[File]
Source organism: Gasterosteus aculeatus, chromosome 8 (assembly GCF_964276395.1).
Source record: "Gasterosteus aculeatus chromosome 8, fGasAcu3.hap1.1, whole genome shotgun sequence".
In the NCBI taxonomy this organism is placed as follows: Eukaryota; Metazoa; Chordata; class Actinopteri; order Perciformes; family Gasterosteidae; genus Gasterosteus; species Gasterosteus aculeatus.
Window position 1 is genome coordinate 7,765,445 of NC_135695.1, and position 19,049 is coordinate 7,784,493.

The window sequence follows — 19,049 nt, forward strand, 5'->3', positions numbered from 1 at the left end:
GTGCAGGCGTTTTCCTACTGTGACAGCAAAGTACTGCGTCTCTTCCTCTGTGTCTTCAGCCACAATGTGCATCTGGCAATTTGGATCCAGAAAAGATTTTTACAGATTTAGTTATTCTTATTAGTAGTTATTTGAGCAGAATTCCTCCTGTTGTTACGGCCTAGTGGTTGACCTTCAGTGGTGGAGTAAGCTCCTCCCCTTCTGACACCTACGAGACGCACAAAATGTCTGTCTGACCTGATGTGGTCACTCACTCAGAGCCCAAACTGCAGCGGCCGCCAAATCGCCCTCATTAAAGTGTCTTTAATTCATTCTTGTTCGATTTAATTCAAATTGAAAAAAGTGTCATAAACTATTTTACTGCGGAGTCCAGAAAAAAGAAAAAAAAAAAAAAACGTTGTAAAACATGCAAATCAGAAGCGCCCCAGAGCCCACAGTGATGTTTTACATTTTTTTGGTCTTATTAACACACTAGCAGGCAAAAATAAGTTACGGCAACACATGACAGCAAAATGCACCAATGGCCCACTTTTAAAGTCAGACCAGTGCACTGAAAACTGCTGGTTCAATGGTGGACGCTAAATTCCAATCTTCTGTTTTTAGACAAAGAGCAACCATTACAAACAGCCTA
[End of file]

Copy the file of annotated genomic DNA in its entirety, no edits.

Source organism: Gasterosteus aculeatus, chromosome 8 (assembly GCF_964276395.1).
Source record: "Gasterosteus aculeatus chromosome 8, fGasAcu3.hap1.1, whole genome shotgun sequence".
In the NCBI taxonomy this organism is placed as follows: Eukaryota; Metazoa; Chordata; class Actinopteri; order Perciformes; family Gasterosteidae; genus Gasterosteus; species Gasterosteus aculeatus.
Window position 1 is genome coordinate 7,765,445 of NC_135695.1, and position 19,049 is coordinate 7,784,493.

The window sequence follows — 19,049 nt, forward strand, 5'->3', positions numbered from 1 at the left end:
GTGCAGGCGTTTTCCTACTGTGACAGCAAAGTACTGCGTCTCTTCCTCTGTGTCTTCAGCCACAATGTGCATCTGGCAATTTGGATCCAGAAAAGATTTTTACAGATTTAGTTATTCTTATTAGTAGTTATTTGAGCAGAATTCCTCCTGTTGTTACGGCCTAGTGGTTGACCTTCAGTGGTGGAGTAAGCTCCTCCCCTTCTGACACCTACGAGACGCACAAAATGTCTGTCTGACCTGATGTGGTCACTCACTCAGAGCCCAAACTGCAGCGGCCGCCAAATCGCCCTCATTAAAGTGTCTTTAATTCATTCTTGTTCGATTTAATTCAAATTGAAAAAAGTGTCATAAACTATTTTACTGCGGAGTCCAGAAAAAAGAAAAAAAAAAAAAAACGTTGTAAAACATGCAAATCAGAAGCGCCCCAGAGCCCACAGTGATGTTTTACATTTTTTTGGTCTTATTAACACACTAGCAGGCAAAAATAAGTTACGGCAACACATGACAGCAAAATGCACCAATGGCCCACTTTTAAAGTCAGACCAGTGCACTGAAAACTGCTGGTTCAATGGTGGACGCTAAATTCCAATCTTCTGTTTTTAGACAAAGAGCAACCATTACAAACAGCCTA